1. Fill a mason jar with crushed or ground chaga mushroom. Remember that the finer the chaga is, the  easier it will be to extract its medicinal properties. Cover with the highest proof alcohol you can find. The minimum you should use is 80 proof, but 100 proof is much better. Having a higher alcohol content also allows you to draw out more of the medicine. Cover and let sit for a month, shaking daily.

You can stop here if you want, but it will not be as potent if you do not continue. If you do not do the next step, you will have to add water until the tincture is 25% alcohol.

2. After a month, or longer if you wish, strain out all of the ground chaga and set it aside. Measure the amount of tincture that you have (you will have lost some in the process most likely).

3. Take your ground chaga and put it in a crock pot or in a pot on the stove. Measure out twice the amount of water as you have tincture. Pour the water over the ground chaga. Stick a wooden chopstick in the water and chaga mixture and mark the water level on it with a knife. Also mark a spot halfway down from the first so you know when your water has evaporated by half. Bring to a boil. You're basically creating chaga tea. Boil the chaga until the liquid is at half the level it was when you added it (up to the second mark you made on the stick). Now you have as much chaga tea as you do chaga tincture. Let it cool. You can now go to step four or you can add all of the water that evaporated back and repeat it one or even two more times.

4. Strain out the chaga from the liquid again. Add your tea into the alcohol tincture until you reach an alcohol content of 25%. If you used 100 proof, or 50%, alcohol this should be easy. Simply dilute it by half by mixing equal parts tincture and tea. If you used 80 proof you're going to have to do some math.

Your chaga tincture is now complete and shelf stable. Transfer it into dark colored glass bottles and store in a cool dark place.

You can purchase brown glass tincture bottles at these two sites:

                                         Mountain Rose Herbs. A Herbs, Health & Harmony Com


Consult your physician before using if you are pregnant or nursing or on blood thinners. Keep out of reach of children. 


Looking for some more resources about chaga? Check out these great books!
                    

If you would like to purchase chaga or tincture bottles I recommend getting it from Moutain Rose Herbs at these links:

Click Here to Order Chaga Mushroom

Click Here to Order Tincture Bottles


This post was featured on the Murano Chicken Farm's Saturday Blog Hop! Check it out here:
http://www.muranochickenfarm.com/2016/02/simple-saturdays-blog-hop_27.html

Disclaimer: This blog is just my own opinion, nothing more. While I try my hardest, everything may not be completely accurate or complete. Sorry, I'm only human, so do not hold me accountable for anything you do to harm yourself or the world around you. I do make money from this blog (seriously not very much at all guys). If you click on any of the links in my blog I may make money from it. I'm not sponsored by any of these people I just honestly love these products and want to give you the resources to find them.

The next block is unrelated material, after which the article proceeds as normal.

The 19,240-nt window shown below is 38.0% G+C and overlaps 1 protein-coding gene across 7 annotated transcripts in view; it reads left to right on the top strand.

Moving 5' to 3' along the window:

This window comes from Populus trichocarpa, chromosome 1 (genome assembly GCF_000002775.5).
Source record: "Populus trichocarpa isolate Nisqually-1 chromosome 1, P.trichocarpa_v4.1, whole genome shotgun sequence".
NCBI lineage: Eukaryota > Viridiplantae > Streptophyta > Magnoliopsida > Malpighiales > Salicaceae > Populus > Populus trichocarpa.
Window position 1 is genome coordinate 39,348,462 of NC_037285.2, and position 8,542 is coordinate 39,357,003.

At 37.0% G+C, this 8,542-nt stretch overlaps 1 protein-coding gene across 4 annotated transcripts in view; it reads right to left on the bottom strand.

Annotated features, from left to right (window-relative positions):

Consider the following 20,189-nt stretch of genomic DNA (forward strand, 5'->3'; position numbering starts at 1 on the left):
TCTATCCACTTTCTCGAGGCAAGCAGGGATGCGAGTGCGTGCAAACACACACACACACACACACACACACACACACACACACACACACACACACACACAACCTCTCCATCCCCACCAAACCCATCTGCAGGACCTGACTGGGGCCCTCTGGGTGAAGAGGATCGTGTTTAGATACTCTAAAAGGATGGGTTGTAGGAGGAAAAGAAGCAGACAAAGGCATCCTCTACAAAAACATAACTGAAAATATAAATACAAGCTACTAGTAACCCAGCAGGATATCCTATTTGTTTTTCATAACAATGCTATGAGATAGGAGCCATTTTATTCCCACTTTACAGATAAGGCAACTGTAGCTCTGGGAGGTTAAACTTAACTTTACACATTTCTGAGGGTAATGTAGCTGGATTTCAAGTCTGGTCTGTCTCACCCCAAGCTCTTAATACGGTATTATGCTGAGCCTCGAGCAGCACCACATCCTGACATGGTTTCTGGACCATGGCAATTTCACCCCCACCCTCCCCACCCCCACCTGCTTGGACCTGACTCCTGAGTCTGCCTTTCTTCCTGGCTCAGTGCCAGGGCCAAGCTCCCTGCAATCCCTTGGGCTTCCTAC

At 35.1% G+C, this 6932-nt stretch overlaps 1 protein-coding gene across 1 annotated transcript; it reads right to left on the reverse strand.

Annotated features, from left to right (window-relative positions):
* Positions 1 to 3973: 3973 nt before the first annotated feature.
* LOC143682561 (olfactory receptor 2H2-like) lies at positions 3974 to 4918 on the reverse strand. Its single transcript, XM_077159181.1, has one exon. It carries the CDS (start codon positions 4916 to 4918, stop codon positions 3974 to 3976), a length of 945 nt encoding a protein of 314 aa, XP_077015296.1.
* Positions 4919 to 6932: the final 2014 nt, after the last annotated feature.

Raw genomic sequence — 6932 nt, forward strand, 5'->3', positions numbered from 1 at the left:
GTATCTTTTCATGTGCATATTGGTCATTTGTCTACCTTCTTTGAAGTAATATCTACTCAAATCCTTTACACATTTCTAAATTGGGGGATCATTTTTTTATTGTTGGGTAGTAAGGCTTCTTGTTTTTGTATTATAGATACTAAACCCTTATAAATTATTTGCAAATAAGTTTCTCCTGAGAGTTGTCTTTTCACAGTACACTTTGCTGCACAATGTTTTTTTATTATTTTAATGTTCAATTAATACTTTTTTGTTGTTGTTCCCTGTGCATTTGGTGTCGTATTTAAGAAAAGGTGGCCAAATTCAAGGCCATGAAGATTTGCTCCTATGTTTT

Mountain Rose Herbs. A Herbs, Health & Harmony Com

Monday, February 22, 2016

Tracking River Otter!








Unsurprisingly, our hike yesterday started off with spotting some of the smallest creatures around: snow fleas! Do you see all of the tiny black specks in the picture below? No?



Here's a closer look:


That is a snow flea, also known as a spring tail because of the two long tail-like appendages that they tuck under their abdomens. They keep these "tails", called furcula, tucked away until they want to move, at which point they release them, launching themselves into the air every which way. These tiny hexapods (snow fleas are not insects, nor are they fleas) are active all year long. Springtails are very, very common and can be found any time of the year, although they are easiest to spot in the winter against the white snow. During this time, they only come out on warm days to feed on dead plant material, algae, fungus, microscopic organisms, pollen, bacteria, and sap. Snow fleas are able to withstand direct contact with the snow because their bodies contain a protein which grabs ice crystals and prevents them from growing, acting as a sort of antifreeze. Snow fleas are not parasitic or detrimental to humans or animals in any way; in fact, they are useful decomposers that help break down plant matter and add nutrients back into the forest soil. 




Although fascinating, snow flea tracking does not usually lead anywhere so we moved on. We saw the tracks of our good friend porcupine again and decided to follow them again to see if we could actually get a glimpse of the creature we were following in the last tracking post Tracking Porcupines (And Other Fun Stuff). We wandered back deeper into the wood into the realm of beeches and moose maples and almost immediately I found this:




and this:




and this:




and this!: 



There were many more too, all within 20 ft of each other. Most of the trees that had been scraped and broken were moose maples, a favorite tree of their namesake, moose. It is true that deer and other animals will scrape and break these trees but most of them were broken well above my head, too high for a deer to reach. I can't tell for sure but I believe that a bull moose came through here in the fall rut, hormonal and frustrated and knocked these saplings over with his antlers. It most likely happened months ago, though, so I kept on. Zak kept following his porcupine but I found some nice raccoon tracks so I decided to see what the coons were up to last night. 




Raccoon tracks are fairly easy to distinguish because of their long, distinct toes and their waddling pattern of walk. They waddle much less than porcupines but they do not hop around like weasels.